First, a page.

The question is, of course, where Barreto ultimately winds up on the playing field, because all indications are that it won't be shortstop, not with Richard Urena behind him in the system.  Barreto has speed, athleticism, but his footwork at short verges on clumsy at times.  A move to second or even third, or centrefield likely are in the works for Barreto when he reaches full season ball next year.
   There has been no need to push him because of his young age, but Barreto is a candidate for multiple promotions in our mind next year, at least once he has been moved to and learns his new position.  As they say, the bat will play. 

The Dave Stieb Meteoric Rise Award
   An 8th round pick out of Mississippi State last year, Graveman signed for a low ($5000) bonus, and was sent to Lansing ostensibly to fill out the full season's club starting rotation.  His 10 starts with the Lugnuts were nothing to write home about, and Graveman went home with plans to work on a long toss routine to build arm strength in the off-season.
   The result was that he added at least 3-4 mph on his fastball, and the added arm strength gave more sink to it.  Repeating at Lansing to start the year, Midwest League hitters were no match for Graveman, who took a no-hitter into the 9th inning against Beloit, and was promoted to Dunedin after his next start.
   Against the more advanced High A hitters, Graveman did not dominate as he had at Low A, until he discovered a four seamer by accident that he could cut and command at will.  His ERA began a steady descent after that, until he was elevated to New Hampshire in July, and promoted to Buffalo after only one start.  Graveman continued his mastery over International League hitters, and pitched at his fifth level when the Blue Jays recalled him on September 1st, and he was sent in to face Yoenis Cespedes.
   Graveman can throw his cutter equally against left and right handed hitters.  He back doors it against righties, and brings it in on the hands of lefties when he has it working.   Graveman routinely throws more than 60% of his pitches for strikes, and fields his position very well. For the season, his record was 14-6, and while wins don't tell the whole story, especially for a minor league starter, it speaks to how Graveman routinely pitched into the 7th and 8th inning in his starts, often turning things over to the back of the bullpen.  His 1.83 ERA, 1.03 WHIP, and only 31 walks in 167 innings are tough to ignore.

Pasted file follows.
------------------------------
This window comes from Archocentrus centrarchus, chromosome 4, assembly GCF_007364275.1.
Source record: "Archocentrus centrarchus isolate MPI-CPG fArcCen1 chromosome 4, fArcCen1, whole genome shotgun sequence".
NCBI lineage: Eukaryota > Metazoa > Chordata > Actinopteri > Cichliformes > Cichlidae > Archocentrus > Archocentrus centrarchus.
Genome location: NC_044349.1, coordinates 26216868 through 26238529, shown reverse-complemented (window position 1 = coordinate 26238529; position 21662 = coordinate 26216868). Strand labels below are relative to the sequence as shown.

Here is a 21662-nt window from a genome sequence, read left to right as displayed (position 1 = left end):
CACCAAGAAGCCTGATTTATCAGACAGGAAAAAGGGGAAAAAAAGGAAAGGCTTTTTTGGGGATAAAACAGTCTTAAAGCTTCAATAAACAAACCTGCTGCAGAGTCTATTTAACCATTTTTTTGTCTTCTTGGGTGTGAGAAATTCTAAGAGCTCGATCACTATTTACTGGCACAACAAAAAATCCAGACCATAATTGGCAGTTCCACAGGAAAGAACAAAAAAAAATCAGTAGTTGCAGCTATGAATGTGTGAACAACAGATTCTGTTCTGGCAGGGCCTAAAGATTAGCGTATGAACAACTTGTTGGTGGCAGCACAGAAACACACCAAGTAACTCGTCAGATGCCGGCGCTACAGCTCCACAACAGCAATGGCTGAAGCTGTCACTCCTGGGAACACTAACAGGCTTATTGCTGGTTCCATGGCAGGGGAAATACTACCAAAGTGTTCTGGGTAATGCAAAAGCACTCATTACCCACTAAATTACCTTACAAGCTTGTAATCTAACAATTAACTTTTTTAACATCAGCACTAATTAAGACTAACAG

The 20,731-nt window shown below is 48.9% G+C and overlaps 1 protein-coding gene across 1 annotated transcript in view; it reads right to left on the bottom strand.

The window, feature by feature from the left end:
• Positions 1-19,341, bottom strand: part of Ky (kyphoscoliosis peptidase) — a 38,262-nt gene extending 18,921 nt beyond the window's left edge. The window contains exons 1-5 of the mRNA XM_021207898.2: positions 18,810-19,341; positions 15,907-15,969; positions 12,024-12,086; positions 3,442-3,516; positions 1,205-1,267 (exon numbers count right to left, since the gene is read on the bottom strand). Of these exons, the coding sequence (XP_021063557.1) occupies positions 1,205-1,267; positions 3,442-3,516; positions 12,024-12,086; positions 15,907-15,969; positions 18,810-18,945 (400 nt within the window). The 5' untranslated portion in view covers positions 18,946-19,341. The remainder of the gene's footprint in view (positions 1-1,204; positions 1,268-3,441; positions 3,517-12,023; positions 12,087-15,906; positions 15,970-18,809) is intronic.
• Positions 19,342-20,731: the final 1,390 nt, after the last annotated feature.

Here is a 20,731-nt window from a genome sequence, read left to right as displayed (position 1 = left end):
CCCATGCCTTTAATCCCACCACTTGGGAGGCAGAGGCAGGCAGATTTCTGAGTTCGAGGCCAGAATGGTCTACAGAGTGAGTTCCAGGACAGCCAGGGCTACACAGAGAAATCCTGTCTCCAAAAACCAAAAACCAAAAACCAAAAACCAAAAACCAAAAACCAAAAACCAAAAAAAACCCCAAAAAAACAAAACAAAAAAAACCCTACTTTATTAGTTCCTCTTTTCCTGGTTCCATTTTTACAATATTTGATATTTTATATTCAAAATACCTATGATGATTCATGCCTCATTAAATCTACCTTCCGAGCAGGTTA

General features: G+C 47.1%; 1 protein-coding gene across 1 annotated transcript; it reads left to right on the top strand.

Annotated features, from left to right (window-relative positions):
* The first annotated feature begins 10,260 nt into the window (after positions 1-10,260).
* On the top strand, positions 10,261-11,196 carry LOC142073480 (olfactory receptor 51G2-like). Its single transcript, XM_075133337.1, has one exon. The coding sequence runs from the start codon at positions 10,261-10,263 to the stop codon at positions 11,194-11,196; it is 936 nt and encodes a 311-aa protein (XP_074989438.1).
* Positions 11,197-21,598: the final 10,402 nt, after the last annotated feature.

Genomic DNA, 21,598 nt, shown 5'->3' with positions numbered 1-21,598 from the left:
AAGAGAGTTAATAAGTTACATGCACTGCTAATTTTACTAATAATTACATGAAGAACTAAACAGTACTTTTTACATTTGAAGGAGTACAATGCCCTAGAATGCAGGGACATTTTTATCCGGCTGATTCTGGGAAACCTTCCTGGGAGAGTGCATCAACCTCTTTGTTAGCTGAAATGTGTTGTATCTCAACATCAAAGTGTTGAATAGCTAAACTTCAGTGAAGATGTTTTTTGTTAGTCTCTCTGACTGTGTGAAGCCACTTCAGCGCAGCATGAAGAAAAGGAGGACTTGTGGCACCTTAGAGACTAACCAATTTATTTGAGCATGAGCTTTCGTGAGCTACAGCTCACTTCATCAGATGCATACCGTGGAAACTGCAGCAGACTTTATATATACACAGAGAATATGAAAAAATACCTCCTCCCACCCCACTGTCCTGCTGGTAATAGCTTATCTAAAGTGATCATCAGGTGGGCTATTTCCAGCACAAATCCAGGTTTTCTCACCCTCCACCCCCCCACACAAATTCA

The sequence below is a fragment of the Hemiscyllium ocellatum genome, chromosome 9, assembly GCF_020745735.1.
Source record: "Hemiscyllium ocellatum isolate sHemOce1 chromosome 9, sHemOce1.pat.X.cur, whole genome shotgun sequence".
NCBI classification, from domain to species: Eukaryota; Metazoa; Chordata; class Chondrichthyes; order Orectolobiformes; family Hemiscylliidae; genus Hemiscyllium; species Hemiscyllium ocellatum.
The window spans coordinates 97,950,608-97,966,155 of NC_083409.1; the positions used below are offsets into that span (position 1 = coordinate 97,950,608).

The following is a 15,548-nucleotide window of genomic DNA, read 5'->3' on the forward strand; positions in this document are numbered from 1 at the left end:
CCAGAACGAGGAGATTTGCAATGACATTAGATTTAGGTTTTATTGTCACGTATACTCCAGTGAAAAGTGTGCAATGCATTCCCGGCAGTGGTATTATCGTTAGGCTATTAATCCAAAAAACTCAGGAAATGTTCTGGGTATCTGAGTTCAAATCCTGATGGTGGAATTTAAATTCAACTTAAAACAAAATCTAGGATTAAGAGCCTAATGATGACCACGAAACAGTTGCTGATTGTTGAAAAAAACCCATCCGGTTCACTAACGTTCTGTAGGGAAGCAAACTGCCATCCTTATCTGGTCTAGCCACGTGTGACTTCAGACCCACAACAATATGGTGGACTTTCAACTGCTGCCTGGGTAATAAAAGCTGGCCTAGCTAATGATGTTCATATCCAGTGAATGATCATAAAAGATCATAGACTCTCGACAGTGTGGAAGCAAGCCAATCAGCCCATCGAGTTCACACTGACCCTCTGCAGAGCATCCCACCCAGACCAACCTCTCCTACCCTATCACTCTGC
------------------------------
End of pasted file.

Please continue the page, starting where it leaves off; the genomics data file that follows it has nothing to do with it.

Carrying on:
There are some who suggest that Graveman has far exceeded his ceiling, and profiles more as a back of the rotation guy.  We say that he still likely needs more time in the minors, but we think he will continue to develop his arm strength and his command, and we see a mid-rotation starter.

Manager of the Year
   A large part of a minor league manager's job is doing the best that you can with what you have at the moment.  With players coming down from one level and up from another, balancing a lineup and satisfying the parent club with playing time for prospects who don't always deserve it can take a considerable amount of skill.  Which is why Buffalo manager Gary Allenson is this year's winner.
   The Bisons made a Triple A record 238 roster moves, and used a total of 72 players this year.  Somehow, Allenson kept this team in contention amidst all this shuffling, even though he lost his most valuable player, Kevin Pillar, with six days left in the season.
    A minor league manager for 20 years, the former major league catcher came aboard with the organization in 2013 and managed New Hampshire, and was promoted to Buffalo to replace the popular Marty Brown. Despite the revolving door of players, he kept his collection of prospects and minor league veterans in a playoff race right until the season's final weekend.

Sleeper Award
   Two candidates emerge for us:  Smoral, who made a successful jump from advanced rookie to short season ball this season, and while he some ups and downs, the tall lefthander seems to be putting things together.  Unlike some of the Lansing pitchers who had trouble with the April and May temperatures of the Midwest League, Smoral, an Ohio native, should be more comfortable with them, and as he gets to take a turn in the Lansing rotation every fifth day next year, we can see him becoming increasingly consistent with this mechanics and his command, with a resulting multiple level jump a possibility.
  Castro has to be another favourite, but having already pitched at High A, he's not starting from as far back as Smoral.  We watched his last Lansing start before he was promoted and came away understanding what the hype has been all about.  At 19, there's really not a need to rush him, which may limit how high he reaches in the organization next year, but like Graveman and Norris, he may leave the club little choice but to move him.

Power Arm Award